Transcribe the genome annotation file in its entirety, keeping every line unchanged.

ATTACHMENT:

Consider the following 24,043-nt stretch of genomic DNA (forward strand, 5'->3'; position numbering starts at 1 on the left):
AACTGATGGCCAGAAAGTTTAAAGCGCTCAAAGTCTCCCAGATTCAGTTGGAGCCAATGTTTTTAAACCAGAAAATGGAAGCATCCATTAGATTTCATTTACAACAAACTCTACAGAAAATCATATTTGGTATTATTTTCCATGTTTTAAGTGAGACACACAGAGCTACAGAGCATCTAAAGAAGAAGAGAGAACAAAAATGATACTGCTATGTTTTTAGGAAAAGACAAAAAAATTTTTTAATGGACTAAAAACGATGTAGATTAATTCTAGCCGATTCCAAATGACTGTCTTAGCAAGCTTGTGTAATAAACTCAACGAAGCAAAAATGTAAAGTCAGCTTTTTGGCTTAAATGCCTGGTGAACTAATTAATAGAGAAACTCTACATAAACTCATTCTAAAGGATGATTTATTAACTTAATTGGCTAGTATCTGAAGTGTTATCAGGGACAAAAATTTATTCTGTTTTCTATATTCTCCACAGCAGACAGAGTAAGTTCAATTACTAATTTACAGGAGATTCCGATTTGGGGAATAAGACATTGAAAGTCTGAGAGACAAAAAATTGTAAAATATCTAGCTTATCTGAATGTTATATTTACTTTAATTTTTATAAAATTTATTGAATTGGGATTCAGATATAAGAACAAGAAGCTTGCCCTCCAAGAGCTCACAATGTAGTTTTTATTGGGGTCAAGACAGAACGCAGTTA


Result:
Consider the following 24,043-nt stretch of genomic DNA (forward strand, 5'->3'; position numbering starts at 1 on the left):
AACTGATGGCCAGAAAGTTTAAAGCGCTCAAAGTCTCCCAGATTCAGTTGGAGCCAATGTTTTTAAACCAGAAAATGGAAGCATCCATTAGATTTCATTTACAACAAACTCTACAGAAAATCATATTTGGTATTATTTTCCATGTTTTAAGTGAGACACACAGAGCTACAGAGCATCTAAAGAAGAAGAGAGAACAAAAATGATACTGCTATGTTTTTAGGAAAAGACAAAAAAATTTTTTAATGGACTAAAAACGATGTAGATTAATTCTAGCCGATTCCAAATGACTGTCTTAGCAAGCTTGTGTAATAAACTCAACGAAGCAAAAATGTAAAGTCAGCTTTTTGGCTTAAATGCCTGGTGAACTAATTAATAGAGAAACTCTACATAAACTCATTCTAAAGGATGATTTATTAACTTAATTGGCTAGTATCTGAAGTGTTATCAGGGACAAAAATTTATTCTGTTTTCTATATTCTCCACAGCAGACAGAGTAAGTTCAATTACTAATTTACAGGAGATTCCGATTTGGGGAATAAGACATTGAAAGTCTGAGAGACAAAAAATTGTAAAATATCTAGCTTATCTGAATGTTATATTTACTTTAATTTTTATAAAATTTATTGAATTGGGATTCAGATATAAGAACAAGAAGCTTGCCCTCCAAGAGCTCACAATGTAGTTTTTATTGGGGTCAAGACAGAACGCAGTTA